Losing My Microfiction Mind
As they say, “the road to Hell is paved with good intentions,” and my good intentions for keeping up with this blog have certainly fallen by the wayside. But getting back in the saddle when you get tossed off the horse is what counts, right? So, here goes nothing!
I recently entered the NYC Midnight Microfiction 100 Challenge. I've done other NYC Midnight challenges in the past, but never one with such a strict word count.
If you are not familiar with the Microfiction Challenge, this is basically how it works:
You are put into a random group with other writers and are given an assignment that consists of a genre, an action that must take place in the story, and a word that must appear in the story.
You are limited to 100 words maxium
You have 24 hours to write and turn in your story—you get your assignment at midnight on Friday and have until midnight Saturday to complete the assignment.
It is a little mind-blowing to say the least, and honestly it is a little stressful. So why did I put myself through it? First, I wanted to test myself on whether or not I could write something that short, and if I could write in genres outside my comfort zone.
As frustrating as the competition is when you’re in the middle of it, I’ve found I really enjoyed the process. I’ve learned a lot about how I approach a writing assignment (for me, it is worth staying up until midnight so I can let the assignment percolate before I start writing in the morning).
There are three rounds in the 2020 Microfiction 100 Challenge, and I’ll find out in August if I made the final round, but I thought I would share with you what my first two assignments (and stories) were…
Action: Walking Up Stairs
My thoughts: This one wasn't too bad, actually. One of the reasons is because in the last Flash Fiction challenge (different than Microfiction, but I'll get into that another time) I was also assigned a thriller, so I was able to take the judges' feedback from that and apply it to this assignment.
My legs are dead weights as I finish walking up the lighthouse stairs. Trembling, my hand rests on the doorknob. I’m terrified, but can’t back out now.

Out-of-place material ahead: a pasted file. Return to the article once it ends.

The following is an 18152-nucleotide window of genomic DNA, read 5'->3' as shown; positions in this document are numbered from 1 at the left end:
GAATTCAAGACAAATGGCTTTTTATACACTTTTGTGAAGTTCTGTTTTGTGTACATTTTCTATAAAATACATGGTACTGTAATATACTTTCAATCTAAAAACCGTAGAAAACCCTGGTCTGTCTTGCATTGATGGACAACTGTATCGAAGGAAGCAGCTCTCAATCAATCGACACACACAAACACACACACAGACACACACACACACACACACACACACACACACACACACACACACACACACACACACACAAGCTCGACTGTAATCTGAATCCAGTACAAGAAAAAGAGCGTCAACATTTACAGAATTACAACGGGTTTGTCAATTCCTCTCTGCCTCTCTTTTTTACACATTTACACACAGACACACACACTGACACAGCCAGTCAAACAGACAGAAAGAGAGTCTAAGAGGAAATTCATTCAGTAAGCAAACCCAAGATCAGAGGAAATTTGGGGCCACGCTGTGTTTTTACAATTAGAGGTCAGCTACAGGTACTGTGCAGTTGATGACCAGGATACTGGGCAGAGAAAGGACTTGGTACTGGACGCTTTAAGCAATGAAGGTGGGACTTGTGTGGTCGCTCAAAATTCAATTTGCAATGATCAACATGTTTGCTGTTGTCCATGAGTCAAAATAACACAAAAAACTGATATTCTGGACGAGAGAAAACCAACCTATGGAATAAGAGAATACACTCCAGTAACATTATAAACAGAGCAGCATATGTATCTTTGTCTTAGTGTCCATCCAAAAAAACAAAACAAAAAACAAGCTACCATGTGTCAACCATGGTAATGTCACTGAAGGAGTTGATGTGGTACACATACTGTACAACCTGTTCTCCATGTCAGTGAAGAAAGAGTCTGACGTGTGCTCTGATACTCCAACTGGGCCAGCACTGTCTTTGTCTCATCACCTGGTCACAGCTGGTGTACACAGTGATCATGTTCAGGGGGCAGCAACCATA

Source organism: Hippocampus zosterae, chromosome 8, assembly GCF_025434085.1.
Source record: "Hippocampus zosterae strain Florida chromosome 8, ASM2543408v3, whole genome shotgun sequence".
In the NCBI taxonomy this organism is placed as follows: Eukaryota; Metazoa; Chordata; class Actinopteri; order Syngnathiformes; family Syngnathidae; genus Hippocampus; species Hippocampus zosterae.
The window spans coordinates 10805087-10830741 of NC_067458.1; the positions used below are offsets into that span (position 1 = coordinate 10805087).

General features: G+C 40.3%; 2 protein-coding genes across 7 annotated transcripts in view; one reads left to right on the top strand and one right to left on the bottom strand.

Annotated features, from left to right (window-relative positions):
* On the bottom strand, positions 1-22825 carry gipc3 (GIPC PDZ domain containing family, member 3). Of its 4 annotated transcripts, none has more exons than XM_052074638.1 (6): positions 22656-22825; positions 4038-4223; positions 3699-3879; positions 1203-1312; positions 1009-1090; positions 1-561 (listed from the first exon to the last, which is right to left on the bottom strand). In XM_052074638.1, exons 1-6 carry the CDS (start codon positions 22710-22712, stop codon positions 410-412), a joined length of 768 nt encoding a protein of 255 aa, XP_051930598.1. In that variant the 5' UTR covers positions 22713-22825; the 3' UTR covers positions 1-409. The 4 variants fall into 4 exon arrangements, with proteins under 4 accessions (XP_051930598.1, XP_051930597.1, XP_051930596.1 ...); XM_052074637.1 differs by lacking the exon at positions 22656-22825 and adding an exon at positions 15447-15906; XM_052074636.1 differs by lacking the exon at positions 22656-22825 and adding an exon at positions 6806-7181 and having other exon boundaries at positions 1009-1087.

After Jess’s suicide, I promised myself I’d unearth what that bastard Ken did to her. I’ve been warned to back off, to stop, but I can’t. Now, after two years, I’ll have the truth.
I open the door and my heart freezes in my chest.
“Jess?” I gasp in utter disbelief.
“I warned you, Jenna. But you just wouldn’t listen.” A tear slides down her cheek.
I barely even feel the knife.
Genre: Historical Fiction
Action: Eating Lobster
My thoughts: This one was much harder. When you only have 100 words, setting up the historical era is really difficult. I really didn't come up with my idea until lunch on Saturday, which gave me only about 12 hours to complete the assignment. The letter format seemed to be the best way to approach it.
I have precious little time before Washington’s colonial rebels come for me. It pains me beyond reason to know I will never look into your gentle eyes again.
Do not weep, beloved. I weary of this cell, these chains, of eating lobster stew—peasant fare fit only for swine. But I would dine on it forever if only I could share it with you.
Alas, the gallows beckon.
Forgive me for leaving you, darling. Your face shall be my last thought, your name the last word I whisper. You are my heart.
Remember me well.
I'm looking forward to finding out if I made the last round--and I hope you've enjoyed the submissions I've made so far.
I'm curious, what do you do -- writing or otherwise -- to challenge yourself and get outside your comfort zone?